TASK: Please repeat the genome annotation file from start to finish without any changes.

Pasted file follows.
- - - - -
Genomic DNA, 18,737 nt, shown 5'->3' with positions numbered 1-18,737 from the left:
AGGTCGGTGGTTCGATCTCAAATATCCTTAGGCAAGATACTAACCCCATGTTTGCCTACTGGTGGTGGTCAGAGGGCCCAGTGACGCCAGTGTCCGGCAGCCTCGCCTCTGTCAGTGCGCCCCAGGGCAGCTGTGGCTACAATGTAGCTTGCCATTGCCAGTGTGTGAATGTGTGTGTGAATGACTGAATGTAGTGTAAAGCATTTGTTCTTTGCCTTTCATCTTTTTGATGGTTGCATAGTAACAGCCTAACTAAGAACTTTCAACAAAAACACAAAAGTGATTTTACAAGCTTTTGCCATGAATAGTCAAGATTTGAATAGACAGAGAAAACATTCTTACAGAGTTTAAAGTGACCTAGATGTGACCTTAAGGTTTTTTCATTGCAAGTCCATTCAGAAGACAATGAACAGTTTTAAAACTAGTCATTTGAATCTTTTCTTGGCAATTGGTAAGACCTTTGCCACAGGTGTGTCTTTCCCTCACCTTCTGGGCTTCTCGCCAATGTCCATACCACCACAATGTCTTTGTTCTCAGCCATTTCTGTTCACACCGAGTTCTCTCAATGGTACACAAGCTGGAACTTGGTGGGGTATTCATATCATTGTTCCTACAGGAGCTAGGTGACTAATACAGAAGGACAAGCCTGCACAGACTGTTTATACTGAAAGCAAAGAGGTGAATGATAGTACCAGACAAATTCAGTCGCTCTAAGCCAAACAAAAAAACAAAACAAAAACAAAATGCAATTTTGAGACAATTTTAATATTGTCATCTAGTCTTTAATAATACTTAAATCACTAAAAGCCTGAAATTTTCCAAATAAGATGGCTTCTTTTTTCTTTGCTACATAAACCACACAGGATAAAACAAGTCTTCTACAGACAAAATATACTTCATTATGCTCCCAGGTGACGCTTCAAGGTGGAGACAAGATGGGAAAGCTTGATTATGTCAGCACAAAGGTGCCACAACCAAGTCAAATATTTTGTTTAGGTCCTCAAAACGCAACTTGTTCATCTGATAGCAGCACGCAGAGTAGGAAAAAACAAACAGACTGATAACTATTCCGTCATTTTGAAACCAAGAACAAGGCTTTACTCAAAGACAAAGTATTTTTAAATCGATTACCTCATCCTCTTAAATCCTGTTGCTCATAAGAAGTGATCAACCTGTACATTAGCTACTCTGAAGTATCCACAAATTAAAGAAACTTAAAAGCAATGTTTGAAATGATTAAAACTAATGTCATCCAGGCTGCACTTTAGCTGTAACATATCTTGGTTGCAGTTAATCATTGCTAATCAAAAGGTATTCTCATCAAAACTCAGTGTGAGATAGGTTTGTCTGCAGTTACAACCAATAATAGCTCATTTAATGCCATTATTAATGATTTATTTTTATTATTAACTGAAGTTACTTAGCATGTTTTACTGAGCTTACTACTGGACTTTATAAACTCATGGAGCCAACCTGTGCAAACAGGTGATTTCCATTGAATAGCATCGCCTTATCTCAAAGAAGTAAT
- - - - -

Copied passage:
Genomic DNA, 18,737 nt, shown 5'->3' with positions numbered 1-18,737 from the left:
AGGTCGGTGGTTCGATCTCAAATATCCTTAGGCAAGATACTAACCCCATGTTTGCCTACTGGTGGTGGTCAGAGGGCCCAGTGACGCCAGTGTCCGGCAGCCTCGCCTCTGTCAGTGCGCCCCAGGGCAGCTGTGGCTACAATGTAGCTTGCCATTGCCAGTGTGTGAATGTGTGTGTGAATGACTGAATGTAGTGTAAAGCATTTGTTCTTTGCCTTTCATCTTTTTGATGGTTGCATAGTAACAGCCTAACTAAGAACTTTCAACAAAAACACAAAAGTGATTTTACAAGCTTTTGCCATGAATAGTCAAGATTTGAATAGACAGAGAAAACATTCTTACAGAGTTTAAAGTGACCTAGATGTGACCTTAAGGTTTTTTCATTGCAAGTCCATTCAGAAGACAATGAACAGTTTTAAAACTAGTCATTTGAATCTTTTCTTGGCAATTGGTAAGACCTTTGCCACAGGTGTGTCTTTCCCTCACCTTCTGGGCTTCTCGCCAATGTCCATACCACCACAATGTCTTTGTTCTCAGCCATTTCTGTTCACACCGAGTTCTCTCAATGGTACACAAGCTGGAACTTGGTGGGGTATTCATATCATTGTTCCTACAGGAGCTAGGTGACTAATACAGAAGGACAAGCCTGCACAGACTGTTTATACTGAAAGCAAAGAGGTGAATGATAGTACCAGACAAATTCAGTCGCTCTAAGCCAAACAAAAAAACAAAACAAAAACAAAATGCAATTTTGAGACAATTTTAATATTGTCATCTAGTCTTTAATAATACTTAAATCACTAAAAGCCTGAAATTTTCCAAATAAGATGGCTTCTTTTTTCTTTGCTACATAAACCACACAGGATAAAACAAGTCTTCTACAGACAAAATATACTTCATTATGCTCCCAGGTGACGCTTCAAGGTGGAGACAAGATGGGAAAGCTTGATTATGTCAGCACAAAGGTGCCACAACCAAGTCAAATATTTTGTTTAGGTCCTCAAAACGCAACTTGTTCATCTGATAGCAGCACGCAGAGTAGGAAAAAACAAACAGACTGATAACTATTCCGTCATTTTGAAACCAAGAACAAGGCTTTACTCAAAGACAAAGTATTTTTAAATCGATTACCTCATCCTCTTAAATCCTGTTGCTCATAAGAAGTGATCAACCTGTACATTAGCTACTCTGAAGTATCCACAAATTAAAGAAACTTAAAAGCAATGTTTGAAATGATTAAAACTAATGTCATCCAGGCTGCACTTTAGCTGTAACATATCTTGGTTGCAGTTAATCATTGCTAATCAAAAGGTATTCTCATCAAAACTCAGTGTGAGATAGGTTTGTCTGCAGTTACAACCAATAATAGCTCATTTAATGCCATTATTAATGATTTATTTTTATTATTAACTGAAGTTACTTAGCATGTTTTACTGAGCTTACTACTGGACTTTATAAACTCATGGAGCCAACCTGTGCAAACAGGTGATTTCCATTGAATAGCATCGCCTTATCTCAAAGAAGTAAT